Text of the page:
ERIC Number: ED391061
Record Type: RIE
Publication Date: 1995-Dec-5
Reference Count: N/A
Implications of Welfare Reform for Workforce Development. Issue Brief.
National Governors' Association, Washington, DC.
The latest round of proposed state and federal welfare reforms has major implications for state work force development systems. These systems will face new demands generated by the need to help welfare recipients find jobs before they reach the time limits on aid and the need for states to meet the new work participation rates for federal welfare programs. In addition, states may be implementing new work force development block grants at the same time that they are implementing new welfare block grants. The adult education and work force development systems have been playing a central role in welfare reform for some time; however, the newest reforms to the welfare system will mean that states will receive less federal funding and that states will be required to place many more welfare recipients in jobs or in work activities. Education and job training will not be the principal focus of welfare-to-work programs because most welfare recipients must be in actual jobs or work activities for their participation to count toward federal work participation requirements. These differences mean that policymakers in the adult education and work force development systems will have to rethink the role their programs play in welfare reform. Job search, unpaid work experience, and subsidized jobs will play a much larger role. Many job training courses, such as those at community colleges, may have to be reconfigured to fit into the timeframe of recipients who need such training but who have access to income support for only 2 years. Work force development systems may also be asked to help former recipients stay in jobs or find new ones, or to create work for recipients who are reaching the limits of their aid. All of these welfare-related demands on work force development systems come at a time when federal funding for these systems has been sharply reduced. States may be able to shift some of their current investments in welfare systems to work force development systems to provide job training and income support to families that are now on the welfare rolls. (KC)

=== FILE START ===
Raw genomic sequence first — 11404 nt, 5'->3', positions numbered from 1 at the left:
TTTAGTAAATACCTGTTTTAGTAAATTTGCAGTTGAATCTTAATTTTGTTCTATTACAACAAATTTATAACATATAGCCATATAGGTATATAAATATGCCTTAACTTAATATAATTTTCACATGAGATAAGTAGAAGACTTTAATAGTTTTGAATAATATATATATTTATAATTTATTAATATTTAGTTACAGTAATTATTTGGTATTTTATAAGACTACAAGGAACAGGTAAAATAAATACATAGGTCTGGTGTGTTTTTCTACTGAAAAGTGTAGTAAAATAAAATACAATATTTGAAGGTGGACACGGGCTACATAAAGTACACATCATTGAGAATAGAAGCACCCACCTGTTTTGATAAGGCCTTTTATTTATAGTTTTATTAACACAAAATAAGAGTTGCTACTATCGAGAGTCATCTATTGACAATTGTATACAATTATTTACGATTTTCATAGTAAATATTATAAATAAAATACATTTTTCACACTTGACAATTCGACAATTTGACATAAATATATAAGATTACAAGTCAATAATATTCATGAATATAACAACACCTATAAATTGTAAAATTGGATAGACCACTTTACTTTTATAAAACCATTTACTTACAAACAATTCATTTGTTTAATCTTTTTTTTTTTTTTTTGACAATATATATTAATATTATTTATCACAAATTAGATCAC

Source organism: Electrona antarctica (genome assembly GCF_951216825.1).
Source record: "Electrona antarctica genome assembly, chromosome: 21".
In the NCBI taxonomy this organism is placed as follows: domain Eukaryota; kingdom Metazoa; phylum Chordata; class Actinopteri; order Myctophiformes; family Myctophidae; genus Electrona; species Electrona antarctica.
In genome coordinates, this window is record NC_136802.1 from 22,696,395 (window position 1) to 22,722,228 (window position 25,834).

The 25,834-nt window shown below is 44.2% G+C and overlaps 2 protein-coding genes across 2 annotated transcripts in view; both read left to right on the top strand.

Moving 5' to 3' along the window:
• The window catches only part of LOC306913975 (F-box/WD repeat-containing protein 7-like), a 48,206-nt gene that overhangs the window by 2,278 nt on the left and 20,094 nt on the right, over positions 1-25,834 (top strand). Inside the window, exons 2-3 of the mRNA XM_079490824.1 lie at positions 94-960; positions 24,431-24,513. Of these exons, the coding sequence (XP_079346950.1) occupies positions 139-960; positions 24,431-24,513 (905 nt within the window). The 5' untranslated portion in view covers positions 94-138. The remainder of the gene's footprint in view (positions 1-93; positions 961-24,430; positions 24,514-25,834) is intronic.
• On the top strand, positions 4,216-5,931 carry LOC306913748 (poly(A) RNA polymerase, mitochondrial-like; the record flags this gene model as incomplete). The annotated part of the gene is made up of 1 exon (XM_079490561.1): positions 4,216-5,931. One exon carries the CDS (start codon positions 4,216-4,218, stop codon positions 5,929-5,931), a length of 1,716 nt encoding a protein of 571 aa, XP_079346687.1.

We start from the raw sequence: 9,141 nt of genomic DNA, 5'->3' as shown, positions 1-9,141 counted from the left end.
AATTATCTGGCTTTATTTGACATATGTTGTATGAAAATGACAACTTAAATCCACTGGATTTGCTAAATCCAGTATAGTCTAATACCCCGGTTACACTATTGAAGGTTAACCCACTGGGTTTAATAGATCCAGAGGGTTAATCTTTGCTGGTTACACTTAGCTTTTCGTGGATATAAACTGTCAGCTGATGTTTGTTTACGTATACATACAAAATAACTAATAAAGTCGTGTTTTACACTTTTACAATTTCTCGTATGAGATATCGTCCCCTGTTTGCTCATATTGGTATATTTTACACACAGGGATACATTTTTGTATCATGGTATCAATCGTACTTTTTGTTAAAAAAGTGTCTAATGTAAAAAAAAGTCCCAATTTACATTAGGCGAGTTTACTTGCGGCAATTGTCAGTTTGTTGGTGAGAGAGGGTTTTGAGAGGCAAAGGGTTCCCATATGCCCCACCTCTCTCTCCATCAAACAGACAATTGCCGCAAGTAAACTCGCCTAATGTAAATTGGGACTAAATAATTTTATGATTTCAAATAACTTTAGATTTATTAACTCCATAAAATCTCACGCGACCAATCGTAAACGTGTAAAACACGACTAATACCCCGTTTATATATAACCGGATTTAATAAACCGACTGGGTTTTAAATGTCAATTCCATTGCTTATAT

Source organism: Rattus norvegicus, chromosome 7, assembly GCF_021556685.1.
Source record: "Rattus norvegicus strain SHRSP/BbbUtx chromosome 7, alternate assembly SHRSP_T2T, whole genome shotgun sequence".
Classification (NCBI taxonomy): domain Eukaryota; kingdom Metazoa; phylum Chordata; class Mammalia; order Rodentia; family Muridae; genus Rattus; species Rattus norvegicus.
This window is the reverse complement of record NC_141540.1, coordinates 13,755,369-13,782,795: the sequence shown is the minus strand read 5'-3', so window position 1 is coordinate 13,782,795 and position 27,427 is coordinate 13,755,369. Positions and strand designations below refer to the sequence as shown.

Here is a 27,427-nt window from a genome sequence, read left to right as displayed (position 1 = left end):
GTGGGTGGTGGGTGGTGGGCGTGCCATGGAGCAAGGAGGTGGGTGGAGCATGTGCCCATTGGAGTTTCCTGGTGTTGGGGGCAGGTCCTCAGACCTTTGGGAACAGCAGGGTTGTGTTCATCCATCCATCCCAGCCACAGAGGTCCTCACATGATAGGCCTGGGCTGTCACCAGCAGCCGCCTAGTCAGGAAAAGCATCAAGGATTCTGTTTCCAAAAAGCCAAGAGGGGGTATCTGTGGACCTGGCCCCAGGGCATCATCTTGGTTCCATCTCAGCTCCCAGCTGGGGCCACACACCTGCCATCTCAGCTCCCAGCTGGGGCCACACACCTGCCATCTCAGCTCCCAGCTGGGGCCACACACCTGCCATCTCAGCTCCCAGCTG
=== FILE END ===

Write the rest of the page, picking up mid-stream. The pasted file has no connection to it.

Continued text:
Publication Type: Opinion Papers
Education Level: N/A
Authoring Institution: National Governors' Association, Washington, DC.